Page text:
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Bill Thayer

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For Smith's general article on Roman shoes, see CALCEUS.

 p200  Baxa

Article by James Yates, M.A., F.R.S.,
on pp200‑201 of

William Smith, D.C.L., LL.D.:
A Dictionary of Greek and Roman Antiquities, John Murray, London, 1875.


[image ALT: An engraving of two unmatched sandals, one of which looks very much like a modern 'flip-flop'. They are made of plaited reeds, and are samples of ancient Egyptian footwear known as 'baxae', from the British Museum.]

BAXA, or BAXEA, a sandal made of vegetable leaves, twigs, or fibres. According to Isidore (Orig. XIX.33), this kind of sandal was worn on the stage by comic, whilst the cothurnus was appropriate to tragic actors. When, therefore, one of the characters in Plautus (Men. II.3.40) says, Quî extergentur baxae? we may suppose him to point to the sandals on his feet. Philosophers also wore sandals of this description, at least in the time of Tertullian (De Pallio, 4) and Appuleius (Met. II and XI), and probably for the sake of simplicity and cheapness. Isidore adds, that baxeae were made of willow (ex salice), and that they were also called calones; and he thinks that the latter term was derived from the Greek κᾶλον, wood. From numerous specimens of them discovered in the catacombs, we perceive that the Egyptians made them of palm-leaves and papyrus (Wilkinson, Manners and Customs, vol. III p336). They are sometimes observable on the feet of Egyptian statues. According to Herodotus, sandals of papyrus (ὑποδήματα βύβλινα, II.37) were a part of the required and characteristic dress of the Egyptian priests. We may presume that he intended his words to include not only sandals made, strictly speaking, of papyrus, but those also in which the leaves of the date-palm were an ingredient, and of which Appuleius makes distinct mention, when he describes a young priest covered with a linen sheet and wearing sandals of palm (linteis amiculis intectum, pedesque palmeis baxeis indutum, Met. II). The accompanying woodcut shows two sandals exactly answering to this description, from the collection in the British Museum. The upper one was worn on the right foot. It has a loop on the right side for fastening the band which went across the instep. This band, together with the ligature connected with it, which was inserted between the great and the second toe, is made of the stem of the papyrus, undivided and unwrought. The lower figure shows a sandal in  p201 which the portions of the palm-leaf are interlaced with great neatness and regularity, the sewing and binding being effected by fibres of the papyrus. The three holes may be observed for the passage of the band and ligature already mentioned.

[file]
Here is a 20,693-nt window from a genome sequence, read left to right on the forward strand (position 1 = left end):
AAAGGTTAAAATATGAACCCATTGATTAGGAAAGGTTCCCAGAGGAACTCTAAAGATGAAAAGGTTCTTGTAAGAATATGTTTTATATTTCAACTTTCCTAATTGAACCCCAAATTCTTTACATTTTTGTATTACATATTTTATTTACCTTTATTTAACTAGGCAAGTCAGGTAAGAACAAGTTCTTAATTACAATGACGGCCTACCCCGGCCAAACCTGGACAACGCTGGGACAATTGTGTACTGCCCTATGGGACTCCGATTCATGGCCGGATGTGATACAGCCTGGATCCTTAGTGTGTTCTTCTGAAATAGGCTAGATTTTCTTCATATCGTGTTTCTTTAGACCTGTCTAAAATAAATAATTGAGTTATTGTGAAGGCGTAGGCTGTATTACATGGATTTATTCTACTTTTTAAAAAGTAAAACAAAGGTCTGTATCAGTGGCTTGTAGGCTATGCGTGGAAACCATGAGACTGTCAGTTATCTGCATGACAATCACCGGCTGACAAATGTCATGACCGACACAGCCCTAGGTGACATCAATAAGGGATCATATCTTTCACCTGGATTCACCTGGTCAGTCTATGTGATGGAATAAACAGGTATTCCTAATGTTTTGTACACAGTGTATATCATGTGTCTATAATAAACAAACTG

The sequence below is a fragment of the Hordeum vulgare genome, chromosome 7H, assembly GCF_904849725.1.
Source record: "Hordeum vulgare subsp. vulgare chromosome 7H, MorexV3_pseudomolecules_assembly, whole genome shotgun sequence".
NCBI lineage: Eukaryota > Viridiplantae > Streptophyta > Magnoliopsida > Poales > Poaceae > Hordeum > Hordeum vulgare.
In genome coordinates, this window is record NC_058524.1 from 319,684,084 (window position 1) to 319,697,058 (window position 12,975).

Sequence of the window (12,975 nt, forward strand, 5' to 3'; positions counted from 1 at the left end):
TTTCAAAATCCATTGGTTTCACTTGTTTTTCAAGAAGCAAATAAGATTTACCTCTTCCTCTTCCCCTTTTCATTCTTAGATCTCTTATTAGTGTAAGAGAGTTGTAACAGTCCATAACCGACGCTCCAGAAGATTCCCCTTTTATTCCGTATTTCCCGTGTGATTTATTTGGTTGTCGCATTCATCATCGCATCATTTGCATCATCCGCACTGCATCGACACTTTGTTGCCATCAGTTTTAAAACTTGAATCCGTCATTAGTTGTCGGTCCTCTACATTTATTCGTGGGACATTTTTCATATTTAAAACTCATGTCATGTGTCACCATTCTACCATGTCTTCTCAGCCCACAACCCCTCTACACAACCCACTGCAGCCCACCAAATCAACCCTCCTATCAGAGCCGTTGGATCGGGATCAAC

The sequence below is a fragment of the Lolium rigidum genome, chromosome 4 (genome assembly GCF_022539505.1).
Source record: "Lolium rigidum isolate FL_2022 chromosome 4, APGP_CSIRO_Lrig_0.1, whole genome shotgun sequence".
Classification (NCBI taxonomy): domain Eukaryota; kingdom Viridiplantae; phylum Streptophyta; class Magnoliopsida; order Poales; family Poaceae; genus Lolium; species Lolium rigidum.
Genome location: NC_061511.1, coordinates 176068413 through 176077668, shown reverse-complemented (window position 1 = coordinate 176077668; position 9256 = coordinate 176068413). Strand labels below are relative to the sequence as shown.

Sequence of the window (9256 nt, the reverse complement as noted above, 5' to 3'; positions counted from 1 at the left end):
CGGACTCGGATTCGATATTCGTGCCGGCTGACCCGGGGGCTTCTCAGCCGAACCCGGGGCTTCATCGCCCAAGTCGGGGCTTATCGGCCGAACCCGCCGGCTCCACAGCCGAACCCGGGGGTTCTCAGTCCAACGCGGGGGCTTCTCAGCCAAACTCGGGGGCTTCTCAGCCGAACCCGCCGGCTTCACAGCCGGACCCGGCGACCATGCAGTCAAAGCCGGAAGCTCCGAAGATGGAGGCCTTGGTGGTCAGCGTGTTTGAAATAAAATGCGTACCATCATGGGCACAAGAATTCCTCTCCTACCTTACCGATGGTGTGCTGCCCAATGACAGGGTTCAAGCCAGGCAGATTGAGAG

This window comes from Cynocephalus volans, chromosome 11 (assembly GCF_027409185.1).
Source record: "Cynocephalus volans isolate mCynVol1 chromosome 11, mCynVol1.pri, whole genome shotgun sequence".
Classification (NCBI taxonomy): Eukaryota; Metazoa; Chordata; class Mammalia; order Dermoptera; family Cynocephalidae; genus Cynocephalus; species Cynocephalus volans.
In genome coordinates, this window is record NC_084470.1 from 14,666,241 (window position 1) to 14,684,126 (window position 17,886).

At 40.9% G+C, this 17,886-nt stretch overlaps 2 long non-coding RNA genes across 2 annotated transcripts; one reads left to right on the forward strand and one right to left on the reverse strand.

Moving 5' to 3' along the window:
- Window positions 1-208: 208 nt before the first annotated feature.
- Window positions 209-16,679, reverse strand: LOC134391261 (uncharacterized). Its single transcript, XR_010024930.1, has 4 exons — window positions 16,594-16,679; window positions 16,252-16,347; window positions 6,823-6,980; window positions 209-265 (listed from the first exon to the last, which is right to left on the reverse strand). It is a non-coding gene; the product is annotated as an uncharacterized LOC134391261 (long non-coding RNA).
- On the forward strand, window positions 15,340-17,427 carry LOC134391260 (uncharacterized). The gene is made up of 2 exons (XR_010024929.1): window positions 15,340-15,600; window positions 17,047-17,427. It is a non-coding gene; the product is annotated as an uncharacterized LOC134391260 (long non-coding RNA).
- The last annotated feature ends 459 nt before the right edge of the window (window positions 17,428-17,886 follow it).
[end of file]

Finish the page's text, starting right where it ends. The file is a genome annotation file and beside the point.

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Page updated: 3 Sep 06